A John Deere combine, forked teeth raised and extended, blasts straight ahead, taking up most of Main Street in west Townsend, Del. It roars by the butcher shop and several other small businesses, bounces over the Conrail tracks and turns off into a farm across from 17 ConAgra grain bins that dwarf everything within miles.

It is a lingering image of a still-rural town, but a town possibly facing a new role.

At the Townsend Fire Company hall, at the other end of Main Street, Dave Bailey walks among the equipment, reeling off year, make, model and nomenclature of each vehicle.

Mr. Bailey, 45, who works for a contractor in Wilmington, has been president of the 50-member volunteer company for six years, a resident here for 10.

Because the company serves "maybe 60 square miles," he knows the area well. And he forecasts change: Townsend is just too accessible to Dover, Wilmington and Newark; all are within 25 miles or so.

"That cornfield across from us already had been subdivided for 130 homes and then the economy went bad," he says.

He's still not sure how he feels about a new Townsend.

"The more people that come in, the more there are to pay taxes and keep things going.

"But in a few years, Townsend could become a suburb instead of a small town."

For now -- at least -- it looks like Farm Town, USA. In the fall before the corn is cut, Townsend appears to be on the shore of a tall greenish-brown lake. On the south side, the stalks start across from the fire hall, nudge the Townsend Elementary School playground, then zigzag along the town limits down to the concrete plant.

Main Street is long. The land is flat. And the town, below the Chesapeake and Delaware Canal in New Castle County, has a Midwestern look. Picked up and set down in Kansas, it probably wouldn't seem out of place.

In some ways, the town already is a bedroom community.

"Many of the people who live here now commute to Wilmington or Dover," says Mary Brown, 69, former Town Council member and longtime resident. "There's not much industry. You have to leave to work."

Population 322, Townsend is five miles from Maryland where Kent and Cecil counties meet.

Visitors arriving from the east see a small, wooden "Welcome to Victorian Townsend 1850" sign. The town, on the National Register of Historic Places since 1986, isn't all Victorian but has an uncommon number of white houses and front porches. Anything red brick, such as the school or the Immanuel United Methodist Church, stands out.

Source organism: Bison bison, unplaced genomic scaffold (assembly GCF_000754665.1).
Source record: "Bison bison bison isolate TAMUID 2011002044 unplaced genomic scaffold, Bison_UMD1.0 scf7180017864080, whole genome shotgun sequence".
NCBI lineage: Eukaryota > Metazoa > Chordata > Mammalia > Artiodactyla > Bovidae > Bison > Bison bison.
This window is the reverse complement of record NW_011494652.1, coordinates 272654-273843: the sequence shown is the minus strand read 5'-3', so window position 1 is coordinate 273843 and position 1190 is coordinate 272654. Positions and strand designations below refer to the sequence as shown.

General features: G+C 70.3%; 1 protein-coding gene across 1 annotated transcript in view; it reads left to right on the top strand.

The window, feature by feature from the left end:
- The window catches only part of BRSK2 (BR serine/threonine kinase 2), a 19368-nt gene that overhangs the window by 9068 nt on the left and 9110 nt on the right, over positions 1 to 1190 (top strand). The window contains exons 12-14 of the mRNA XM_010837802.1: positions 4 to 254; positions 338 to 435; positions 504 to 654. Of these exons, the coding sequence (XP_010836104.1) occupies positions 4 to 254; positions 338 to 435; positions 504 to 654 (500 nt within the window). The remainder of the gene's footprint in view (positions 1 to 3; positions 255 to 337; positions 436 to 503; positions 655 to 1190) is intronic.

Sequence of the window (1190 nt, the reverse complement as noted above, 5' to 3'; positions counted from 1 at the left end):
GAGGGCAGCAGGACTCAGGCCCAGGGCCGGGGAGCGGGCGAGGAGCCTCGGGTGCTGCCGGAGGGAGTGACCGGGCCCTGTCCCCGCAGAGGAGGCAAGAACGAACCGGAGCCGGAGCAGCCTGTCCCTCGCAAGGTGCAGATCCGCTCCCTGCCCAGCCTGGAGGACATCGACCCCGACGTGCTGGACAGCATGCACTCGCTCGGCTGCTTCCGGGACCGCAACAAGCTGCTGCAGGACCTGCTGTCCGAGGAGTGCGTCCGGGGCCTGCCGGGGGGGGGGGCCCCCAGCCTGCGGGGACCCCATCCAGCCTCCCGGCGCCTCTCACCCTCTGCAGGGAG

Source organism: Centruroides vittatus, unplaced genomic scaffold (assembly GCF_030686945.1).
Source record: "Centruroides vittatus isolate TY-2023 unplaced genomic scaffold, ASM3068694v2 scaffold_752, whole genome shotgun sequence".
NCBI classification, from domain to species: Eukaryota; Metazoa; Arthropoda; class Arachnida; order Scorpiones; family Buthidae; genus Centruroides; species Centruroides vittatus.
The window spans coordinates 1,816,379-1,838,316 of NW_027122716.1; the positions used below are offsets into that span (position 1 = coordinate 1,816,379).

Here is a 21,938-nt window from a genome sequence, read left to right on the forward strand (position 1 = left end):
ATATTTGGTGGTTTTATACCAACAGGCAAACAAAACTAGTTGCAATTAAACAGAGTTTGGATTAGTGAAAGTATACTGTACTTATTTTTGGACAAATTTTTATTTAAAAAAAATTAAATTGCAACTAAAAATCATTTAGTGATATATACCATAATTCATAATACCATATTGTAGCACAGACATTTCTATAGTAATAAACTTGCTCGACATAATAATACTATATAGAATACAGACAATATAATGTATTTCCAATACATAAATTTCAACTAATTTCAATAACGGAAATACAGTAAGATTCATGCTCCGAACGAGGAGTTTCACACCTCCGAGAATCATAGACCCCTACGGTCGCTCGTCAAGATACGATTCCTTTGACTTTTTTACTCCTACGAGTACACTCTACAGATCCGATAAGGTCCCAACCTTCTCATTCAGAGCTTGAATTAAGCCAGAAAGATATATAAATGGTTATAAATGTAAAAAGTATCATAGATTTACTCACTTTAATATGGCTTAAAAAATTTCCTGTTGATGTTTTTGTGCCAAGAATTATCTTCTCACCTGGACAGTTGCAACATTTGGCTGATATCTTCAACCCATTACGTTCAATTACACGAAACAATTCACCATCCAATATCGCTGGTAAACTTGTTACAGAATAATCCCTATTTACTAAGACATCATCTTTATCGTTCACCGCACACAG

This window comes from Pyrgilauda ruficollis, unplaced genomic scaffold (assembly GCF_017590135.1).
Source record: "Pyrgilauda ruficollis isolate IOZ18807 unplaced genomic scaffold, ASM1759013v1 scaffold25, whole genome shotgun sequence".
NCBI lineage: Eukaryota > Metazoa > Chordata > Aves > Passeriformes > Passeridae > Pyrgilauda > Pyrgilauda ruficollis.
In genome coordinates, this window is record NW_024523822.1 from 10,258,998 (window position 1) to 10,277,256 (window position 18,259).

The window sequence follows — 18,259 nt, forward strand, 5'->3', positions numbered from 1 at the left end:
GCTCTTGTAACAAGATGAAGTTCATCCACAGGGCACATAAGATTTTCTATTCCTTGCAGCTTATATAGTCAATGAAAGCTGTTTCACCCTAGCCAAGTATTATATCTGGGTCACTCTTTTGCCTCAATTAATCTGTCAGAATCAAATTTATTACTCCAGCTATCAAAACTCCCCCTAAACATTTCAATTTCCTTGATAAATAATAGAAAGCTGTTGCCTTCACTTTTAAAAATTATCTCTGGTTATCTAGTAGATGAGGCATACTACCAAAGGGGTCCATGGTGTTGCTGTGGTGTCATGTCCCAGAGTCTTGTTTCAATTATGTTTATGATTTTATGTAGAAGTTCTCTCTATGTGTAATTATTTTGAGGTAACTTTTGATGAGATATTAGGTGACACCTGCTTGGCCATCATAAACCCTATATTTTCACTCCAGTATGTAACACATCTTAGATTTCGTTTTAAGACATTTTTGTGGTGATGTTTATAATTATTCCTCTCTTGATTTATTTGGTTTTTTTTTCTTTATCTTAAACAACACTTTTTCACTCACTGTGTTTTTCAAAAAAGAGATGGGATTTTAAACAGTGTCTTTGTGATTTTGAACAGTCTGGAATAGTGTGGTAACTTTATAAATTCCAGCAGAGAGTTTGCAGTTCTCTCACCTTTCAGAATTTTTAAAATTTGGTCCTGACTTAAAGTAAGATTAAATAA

The welcome sign is near the school where Linda Zankowsky, in her second year as principal, deals with an overcrowded building constructed in 1932.

"The Wilmington community is moving south," says Ms. Zankowsky, 33. "Many professionals are buying land down this way."

The Rev. Robert W. Helms, Immanuel's pastor, sees the southward movement in his congregation. In fact, he came down from Wilmington.

"We have a mixture of natives and people who have moved here to seek the quiet life," he says.

His church is about halfway between the fire hall and grain bins.

The bins of "Peavey, a ConAgra Company," do much to give the town its rural feel.

"This is a country elevator," manager John Meyer tells a visitor. "All the grain is locally grown. We're really busy twice a year -- corn and beans in the fall, wheat and barley in the midsummer."

Mr. Meyer, 41, says the bins hold 1.4 million bushels. They come in by truck, and go out by truck and rail.

All those trucks going in and out of Peavey are bothersome, Mary Brown says. But, she adds, at least the operation is seasonal. A native of Townsend, she left only once, when she got married. But she returned in 1950 to stay, and now her daughter lives two doors down; her grandson just bought the house next door. Her roots here are about as deep as they get.

Her parents lived here all their lives. Her father, town barber for 76 years, worked almost until he died in 1987 at 96.

Sometimes she thinks being closer to a big city would be nice, because going to a concert or a major shopping center involves a trek. But in the end? "I'd rather live in a small town and get in DTC my car to drive to a mall or to cultural activities."


Two ways they say it: Towns'nd, for the Townsend family. Or Towns-end, because railroad conductors used to sound it out that way.

Famous citizen: John "Happy" Townsend (1879-1963). Major-league pitcher from 1901-1906 with Philadelphia, Washington and Cleveland. Won 35 games, lost 82.

Early history: Before 1850, Townsend was a shantytown called Charley Town, named for Charles Lloyd, a black man who lived there.

What's this M.O.T. everybody talks about? Acronym for the Middletown, Odessa, Townsend triangle. Towns do much together. September festival alternates among them.

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